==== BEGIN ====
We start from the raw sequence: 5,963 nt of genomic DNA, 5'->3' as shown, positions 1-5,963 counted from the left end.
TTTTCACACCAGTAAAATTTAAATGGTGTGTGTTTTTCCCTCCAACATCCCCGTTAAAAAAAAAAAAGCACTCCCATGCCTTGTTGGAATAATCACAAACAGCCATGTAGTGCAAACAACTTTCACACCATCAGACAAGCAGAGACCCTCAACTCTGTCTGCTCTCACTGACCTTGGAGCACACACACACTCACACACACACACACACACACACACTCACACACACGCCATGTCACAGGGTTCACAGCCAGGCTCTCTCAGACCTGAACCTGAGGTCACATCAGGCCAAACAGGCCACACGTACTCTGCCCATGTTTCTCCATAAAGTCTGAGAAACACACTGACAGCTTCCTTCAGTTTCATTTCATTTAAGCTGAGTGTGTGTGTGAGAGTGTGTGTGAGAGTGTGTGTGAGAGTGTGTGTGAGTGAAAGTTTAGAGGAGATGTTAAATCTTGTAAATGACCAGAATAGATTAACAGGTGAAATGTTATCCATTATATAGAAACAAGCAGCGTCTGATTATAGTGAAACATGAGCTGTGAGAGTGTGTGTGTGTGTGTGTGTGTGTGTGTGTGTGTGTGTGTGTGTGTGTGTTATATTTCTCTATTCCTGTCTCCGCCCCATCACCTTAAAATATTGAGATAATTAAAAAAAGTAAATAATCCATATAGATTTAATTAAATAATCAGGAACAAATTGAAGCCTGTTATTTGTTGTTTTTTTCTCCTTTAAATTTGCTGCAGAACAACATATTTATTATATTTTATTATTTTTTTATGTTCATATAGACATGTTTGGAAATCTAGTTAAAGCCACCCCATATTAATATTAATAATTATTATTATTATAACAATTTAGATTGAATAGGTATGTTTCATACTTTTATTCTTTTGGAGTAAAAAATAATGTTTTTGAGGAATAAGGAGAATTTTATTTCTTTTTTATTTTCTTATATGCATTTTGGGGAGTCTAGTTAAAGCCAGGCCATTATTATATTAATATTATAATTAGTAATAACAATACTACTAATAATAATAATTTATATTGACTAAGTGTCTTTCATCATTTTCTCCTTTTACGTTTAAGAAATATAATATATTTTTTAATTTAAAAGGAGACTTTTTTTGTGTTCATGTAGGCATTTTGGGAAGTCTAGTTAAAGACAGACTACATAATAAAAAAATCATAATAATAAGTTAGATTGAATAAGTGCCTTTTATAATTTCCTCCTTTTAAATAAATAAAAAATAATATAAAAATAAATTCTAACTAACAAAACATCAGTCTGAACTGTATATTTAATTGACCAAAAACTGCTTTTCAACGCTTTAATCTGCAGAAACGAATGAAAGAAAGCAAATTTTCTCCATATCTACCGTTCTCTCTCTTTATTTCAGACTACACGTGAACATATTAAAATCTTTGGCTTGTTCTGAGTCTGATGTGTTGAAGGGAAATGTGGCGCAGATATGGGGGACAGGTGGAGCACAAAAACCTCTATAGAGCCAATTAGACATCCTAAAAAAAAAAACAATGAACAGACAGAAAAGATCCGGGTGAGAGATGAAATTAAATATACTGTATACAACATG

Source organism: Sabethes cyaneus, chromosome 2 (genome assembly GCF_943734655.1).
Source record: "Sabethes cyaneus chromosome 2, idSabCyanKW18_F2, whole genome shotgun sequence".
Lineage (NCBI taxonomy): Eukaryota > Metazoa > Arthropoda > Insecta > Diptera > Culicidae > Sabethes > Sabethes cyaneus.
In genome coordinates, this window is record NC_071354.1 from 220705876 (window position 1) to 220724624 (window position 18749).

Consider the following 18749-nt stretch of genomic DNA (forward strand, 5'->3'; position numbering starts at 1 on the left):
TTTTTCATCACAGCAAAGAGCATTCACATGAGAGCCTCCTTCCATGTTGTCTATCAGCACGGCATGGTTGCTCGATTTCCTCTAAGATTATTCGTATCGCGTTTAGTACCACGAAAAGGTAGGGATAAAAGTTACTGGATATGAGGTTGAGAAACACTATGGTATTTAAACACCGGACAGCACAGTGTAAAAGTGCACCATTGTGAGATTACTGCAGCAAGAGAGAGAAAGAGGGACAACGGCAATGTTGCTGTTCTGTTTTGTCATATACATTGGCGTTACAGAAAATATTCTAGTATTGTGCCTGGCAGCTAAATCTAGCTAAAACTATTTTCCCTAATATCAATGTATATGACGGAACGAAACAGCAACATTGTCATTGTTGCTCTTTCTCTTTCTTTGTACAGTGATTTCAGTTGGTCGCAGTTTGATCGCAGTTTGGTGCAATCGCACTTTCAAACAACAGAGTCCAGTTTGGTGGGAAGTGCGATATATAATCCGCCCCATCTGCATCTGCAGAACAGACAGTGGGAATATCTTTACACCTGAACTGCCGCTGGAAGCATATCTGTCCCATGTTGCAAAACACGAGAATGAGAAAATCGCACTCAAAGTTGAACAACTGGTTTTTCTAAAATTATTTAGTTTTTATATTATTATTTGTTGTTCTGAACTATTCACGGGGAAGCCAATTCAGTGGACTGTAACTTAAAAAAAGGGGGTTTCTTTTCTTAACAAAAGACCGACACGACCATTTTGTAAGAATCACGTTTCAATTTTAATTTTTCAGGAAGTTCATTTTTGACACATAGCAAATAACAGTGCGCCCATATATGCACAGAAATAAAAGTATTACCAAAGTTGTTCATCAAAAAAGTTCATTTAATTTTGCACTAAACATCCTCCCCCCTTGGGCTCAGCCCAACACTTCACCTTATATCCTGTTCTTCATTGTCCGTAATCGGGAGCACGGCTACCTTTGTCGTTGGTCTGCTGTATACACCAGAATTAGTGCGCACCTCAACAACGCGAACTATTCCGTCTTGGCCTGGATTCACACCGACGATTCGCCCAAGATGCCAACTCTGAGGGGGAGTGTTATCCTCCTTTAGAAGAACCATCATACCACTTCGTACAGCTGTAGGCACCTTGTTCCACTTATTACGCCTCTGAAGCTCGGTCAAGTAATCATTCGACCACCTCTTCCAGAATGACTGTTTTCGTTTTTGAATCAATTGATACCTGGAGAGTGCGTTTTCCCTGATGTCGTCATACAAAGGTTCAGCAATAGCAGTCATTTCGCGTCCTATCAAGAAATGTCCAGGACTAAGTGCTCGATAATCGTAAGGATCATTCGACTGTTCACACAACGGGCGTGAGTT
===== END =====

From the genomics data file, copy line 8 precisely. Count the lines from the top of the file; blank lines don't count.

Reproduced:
TTTTTCATCACAGCAAAGAGCATTCACATGAGAGCCTCCTTCCATGTTGTCTATCAGCACGGCATGGTTGCTCGATTTCCTCTAAGATTATTCGTATCGCGTTTAGTACCACGAAAAGGTAGGGATAAAAGTTACTGGATATGAGGTTGAGAAACACTATGGTATTTAAACACCGGACAGCACAGTGTAAAAGTGCACCATTGTGAGATTACTGCAGCAAGAGAGAGAAAGAGGGACAACGGCAATGTTGCTGTTCTGTTTTGTCATATACATTGGCGTTACAGAAAATATTCTAGTATTGTGCCTGGCAGCTAAATCTAGCTAAAACTATTTTCCCTAATATCAATGTATATGACGGAACGAAACAGCAACATTGTCATTGTTGCTCTTTCTCTTTCTTTGTACAGTGATTTCAGTTGGTCGCAGTTTGATCGCAGTTTGGTGCAATCGCACTTTCAAACAACAGAGTCCAGTTTGGTGGGAAGTGCGATATATAATCCGCCCCATCTGCATCTGCAGAACAGACAGTGGGAATATCTTTACACCTGAACTGCCGCTGGAAGCATATCTGTCCCATGTTGCAAAACACGAGAATGAGAAAATCGCACTCAAAGTTGAACAACTGGTTTTTCTAAAATTATTTAGTTTTTATATTATTATTTGTTGTTCTGAACTATTCACGGGGAAGCCAATTCAGTGGACTGTAACTTAAAAAAAGGGGGTTTCTTTTCTTAACAAAAGACCGACACGACCATTTTGTAAGAATCACGTTTCAATTTTAATTTTTCAGGAAGTTCATTTTTGACACATAGCAAATAACAGTGCGCCCATATATGCACAGAAATAAAAGTATTACCAAAGTTGTTCATCAAAAAAGTTCATTTAATTTTGCACTAAACATCCTCCCCCCTTGGGCTCAGCCCAACACTTCACCTTATATCCTGTTCTTCATTGTCCGTAATCGGGAGCACGGCTACCTTTGTCGTTGGTCTGCTGTATACACCAGAATTAGTGCGCACCTCAACAACGCGAACTATTCCGTCTTGGCCTGGATTCACACCGACGATTCGCCCAAGATGCCAACTCTGAGGGGGAGTGTTATCCTCCTTTAGAAGAACCATCATACCACTTCGTACAGCTGTAGGCACCTTGTTCCACTTATTACGCCTCTGAAGCTCGGTCAAGTAATCATTCGACCACCTCTTCCAGAATGACTGTTTTCGTTTTTGAATCAATTGATACCTGGAGAGTGCGTTTTCCCTGATGTCGTCATACAAAGGTTCAGCAATAGCAGTCATTTCGCGTCCTATCAAGAAATGTCCAGGACTAAGTGCTCGATAATCGTAAGGATCATTCGACTGTTCACACAACGGGCGTGAGTT